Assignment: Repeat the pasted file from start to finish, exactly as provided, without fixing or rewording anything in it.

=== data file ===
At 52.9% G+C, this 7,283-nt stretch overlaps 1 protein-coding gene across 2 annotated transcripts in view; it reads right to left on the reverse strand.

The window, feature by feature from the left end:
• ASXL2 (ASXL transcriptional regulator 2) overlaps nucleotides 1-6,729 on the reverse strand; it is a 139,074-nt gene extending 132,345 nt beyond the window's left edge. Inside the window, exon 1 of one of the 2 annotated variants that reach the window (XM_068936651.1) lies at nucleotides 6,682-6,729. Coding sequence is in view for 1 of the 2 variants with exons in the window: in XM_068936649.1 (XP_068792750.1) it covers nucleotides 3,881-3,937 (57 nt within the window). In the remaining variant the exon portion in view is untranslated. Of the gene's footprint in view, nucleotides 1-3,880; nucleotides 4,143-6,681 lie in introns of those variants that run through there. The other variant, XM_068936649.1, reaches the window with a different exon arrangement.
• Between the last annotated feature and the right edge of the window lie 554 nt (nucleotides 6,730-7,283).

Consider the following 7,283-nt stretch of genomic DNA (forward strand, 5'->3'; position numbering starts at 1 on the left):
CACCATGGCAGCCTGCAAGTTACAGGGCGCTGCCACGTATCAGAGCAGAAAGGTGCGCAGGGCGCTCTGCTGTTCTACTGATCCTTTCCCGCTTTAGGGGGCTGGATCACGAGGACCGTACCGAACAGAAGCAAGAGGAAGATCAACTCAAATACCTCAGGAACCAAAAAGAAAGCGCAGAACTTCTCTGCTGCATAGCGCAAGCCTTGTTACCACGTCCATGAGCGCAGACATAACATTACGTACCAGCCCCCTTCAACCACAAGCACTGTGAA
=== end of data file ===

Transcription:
At 52.9% G+C, this 7,283-nt stretch overlaps 1 protein-coding gene across 2 annotated transcripts in view; it reads right to left on the reverse strand.

The window, feature by feature from the left end:
• ASXL2 (ASXL transcriptional regulator 2) overlaps nucleotides 1-6,729 on the reverse strand; it is a 139,074-nt gene extending 132,345 nt beyond the window's left edge. Inside the window, exon 1 of one of the 2 annotated variants that reach the window (XM_068936651.1) lies at nucleotides 6,682-6,729. Coding sequence is in view for 1 of the 2 variants with exons in the window: in XM_068936649.1 (XP_068792750.1) it covers nucleotides 3,881-3,937 (57 nt within the window). In the remaining variant the exon portion in view is untranslated. Of the gene's footprint in view, nucleotides 1-3,880; nucleotides 4,143-6,681 lie in introns of those variants that run through there. The other variant, XM_068936649.1, reaches the window with a different exon arrangement.
• Between the last annotated feature and the right edge of the window lie 554 nt (nucleotides 6,730-7,283).

Consider the following 7,283-nt stretch of genomic DNA (forward strand, 5'->3'; position numbering starts at 1 on the left):
CACCATGGCAGCCTGCAAGTTACAGGGCGCTGCCACGTATCAGAGCAGAAAGGTGCGCAGGGCGCTCTGCTGTTCTACTGATCCTTTCCCGCTTTAGGGGGCTGGATCACGAGGACCGTACCGAACAGAAGCAAGAGGAAGATCAACTCAAATACCTCAGGAACCAAAAAGAAAGCGCAGAACTTCTCTGCTGCATAGCGCAAGCCTTGTTACCACGTCCATGAGCGCAGACATAACATTACGTACCAGCCCCCTTCAACCACAAGCACTGTGAA